"....We also put out to our customers here a report every three months.....IT Skills Demand and Patrons Report....Hotlists Forecast....Volatility Index...."

:44:08: David talks the value of hardcore, traditional benchmark research on the user side (especially to a very specific data-driven audience such as HR people who are responsible for benefits, rewards and incentive programs, compensation, etc).
"....I'm happy to see that a number of companies have really seen what the market is like right now and they are really focusing on not clean-sheeting their IT capabilities, but they are really looking at it from a business transformation point of view....There's a lot of intelligence that we can and we do share with companies right now on what we've learned from other companies and what you need to do going forward as to what you are facing. Not from the vendor standpoint, but from the point of view of execution and from the user side in terms on how you are going to manage this and create value...."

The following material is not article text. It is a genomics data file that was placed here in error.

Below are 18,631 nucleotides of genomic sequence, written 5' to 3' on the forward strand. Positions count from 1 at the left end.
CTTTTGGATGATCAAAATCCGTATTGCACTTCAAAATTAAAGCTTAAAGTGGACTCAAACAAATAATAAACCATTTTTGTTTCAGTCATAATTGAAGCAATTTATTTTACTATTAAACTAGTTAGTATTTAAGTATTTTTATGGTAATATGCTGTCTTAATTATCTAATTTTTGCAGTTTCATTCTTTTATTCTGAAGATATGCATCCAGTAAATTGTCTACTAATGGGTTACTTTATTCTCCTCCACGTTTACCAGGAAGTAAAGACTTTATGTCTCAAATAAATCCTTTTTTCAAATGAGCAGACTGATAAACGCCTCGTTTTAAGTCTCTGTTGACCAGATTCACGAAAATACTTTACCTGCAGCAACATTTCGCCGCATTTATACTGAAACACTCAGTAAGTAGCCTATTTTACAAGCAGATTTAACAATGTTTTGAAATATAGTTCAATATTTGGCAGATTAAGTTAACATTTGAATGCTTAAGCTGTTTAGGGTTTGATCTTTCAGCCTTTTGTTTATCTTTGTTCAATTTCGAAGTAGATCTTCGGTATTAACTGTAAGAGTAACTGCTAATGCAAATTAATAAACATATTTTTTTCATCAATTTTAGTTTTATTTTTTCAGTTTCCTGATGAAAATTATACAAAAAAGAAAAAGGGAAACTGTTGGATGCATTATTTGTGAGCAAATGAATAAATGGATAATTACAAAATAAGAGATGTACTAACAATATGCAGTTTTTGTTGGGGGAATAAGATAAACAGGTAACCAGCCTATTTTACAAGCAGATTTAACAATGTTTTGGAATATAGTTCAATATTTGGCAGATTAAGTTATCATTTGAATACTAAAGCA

:51:44: You've talked about these workforce changes occurring and the evolution of technology and how it has integrated into everything and everywhere. Do you see this impacting leadership and management styles and if so, how will leadership and management styles evolve?
"....First you have look at who's leading what? I read an interesting statistic that came out of Gartner Group recently, which said by the year 2017 it's very likely that that Chief Marketing Officers will have larger budgets than Chief Information Officers. Think about that for a second...."

:58:09: What are your views on competency frameworks, especially this thing that is coming out in Europe and is sweeping parts of the European Union?